Clinical assessment of hepatomegaly by palpation and percussion has also been shown to lack both accuracy and reliability [4].

The spleen has to be enlarged two to three times its normal size to be clinically palpable [5].

Ultrasonography is a noninvasive, established, safe, quick, and accurate method for measurement of liver and spleen size [6].

Ultrasound (US) is an important imaging for evaluation of the liver size in children. It is easy to use, providing real-time image without anesthesia and ionizing radiation. However, few ultrasonic data are available for assessment of the liver span in children under 2 years of age [7].

This study aimed to determine liver and spleen span in normal Egyptian school children of 12–18 years of age in El-Gharbiah governorate using the ultrasonographic method. Liver measurement by ultrasonography was compared with clinical method and correlation was performed between mean liver sizes and age as well as BMI.


  Patients and Methods Top


Three hundred normal Egyptian school children were selected from preparatory and secondary school from El-Gharbiah – Kotour district. The age of the children ranged from 12 to 18 years, 52.0% boys and 48.0% girls. They were divided into six age groups: 12 up to 13 years, 13 up to 14 years, 14 up to 15 years, 15 up to 16 years, 16 up to 17 years, and 17 up to 18 years; each group included 17.3, 17.3, 16.0, 16.6, 16.0, and 16.6% children, respectively. This study has been approved by ethical committee; informed consent was taken from the caregivers of the included children. All children were examined by a pediatrician, and only healthy children were included in this study. Clinical exclusion criteria were acute or chronic hepatitis, jaundice, fever, macular or maculopapular rash, lymphadenopathy, children with altered clinical examinations, children bearing any chronic or acute diseases, and children with special stress on exclusion of blood transfusion.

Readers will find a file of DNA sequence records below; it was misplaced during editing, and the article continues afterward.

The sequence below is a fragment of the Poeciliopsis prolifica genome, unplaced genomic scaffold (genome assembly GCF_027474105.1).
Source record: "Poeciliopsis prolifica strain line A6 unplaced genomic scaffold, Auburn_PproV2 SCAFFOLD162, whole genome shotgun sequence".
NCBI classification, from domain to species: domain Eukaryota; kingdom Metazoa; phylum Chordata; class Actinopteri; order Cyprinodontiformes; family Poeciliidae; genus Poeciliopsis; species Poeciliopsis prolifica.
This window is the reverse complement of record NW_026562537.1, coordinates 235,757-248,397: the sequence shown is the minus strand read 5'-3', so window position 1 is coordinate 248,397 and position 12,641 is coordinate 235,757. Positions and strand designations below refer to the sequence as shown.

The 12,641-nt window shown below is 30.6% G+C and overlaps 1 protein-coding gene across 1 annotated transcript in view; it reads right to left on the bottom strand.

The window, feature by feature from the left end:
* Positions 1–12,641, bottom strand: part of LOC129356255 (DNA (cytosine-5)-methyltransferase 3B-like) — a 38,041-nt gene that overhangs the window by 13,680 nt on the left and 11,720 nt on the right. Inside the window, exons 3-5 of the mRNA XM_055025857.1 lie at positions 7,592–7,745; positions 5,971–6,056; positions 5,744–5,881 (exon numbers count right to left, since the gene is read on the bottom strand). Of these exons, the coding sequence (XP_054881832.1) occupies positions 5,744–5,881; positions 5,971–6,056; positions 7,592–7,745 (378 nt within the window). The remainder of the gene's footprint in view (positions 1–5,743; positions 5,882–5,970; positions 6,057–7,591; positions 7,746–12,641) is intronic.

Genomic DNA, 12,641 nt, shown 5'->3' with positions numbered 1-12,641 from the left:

The age, weight, and height were assessed, and the BMI was calculated. The liver span was obtained by percussion of the upper border and palpation/percussion of the lower border along midclavicular line (MCL) while the child was lying supine with knee slightly flexed. Liver sonography was performed at the same visit by the radiologist who was blind to the clinical result using Acuson computed sonography (mountain view, CA, US) 128 × F 13 (a sector 5 MHz probe). The liver length was measured with the child in the supine position and the section level along the MCL was determined by simultaneous demonstration of the right kidney as per standard methodology. The upper and lower points of the measurement of the liver span were marked and then measured from the sonographic image. The measurements were made during quiet breathing in younger children and during breath-holding in older children. The measurement of spleen length was the optically maximal distance at the hilum on the longitudinal coronal view (between the most superomedial and the most inferolateral points) as the spleen length at the hilum is considered the most reproducible linear measurement.

Statistical analysis

Analysis of data was carried out using an IBM computer utilizing statistical program for social science (version 18.0; SPSS Inc., Chicago, Illinois, USA). Description of quantitative variables was given as mean, SD, and range. The χ2-test was used to compare qualitative variables between groups. The unpaired t-test was used to compare quantitative variables in parametric data. The Mann–Whitney test was used instead of the unpaired t-test for nonparametric data. The analysis of variance test was used for comparison of quantitative data among different time points in the same group. P values less than 0.05 were considered significant and P values less than 0.01 were considered highly significant [8].


  Results Top


Measurements of weight, height, BMI, clinical liver span, US liver span at MCL and midline (ML), and US spleen span in age groups are shown in [Table 1].
Table 1: Clinical and ultrasonographic data of the studied groups

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There was statistically highly significant difference between age groups in weight, height, and BMI (P < 0.01).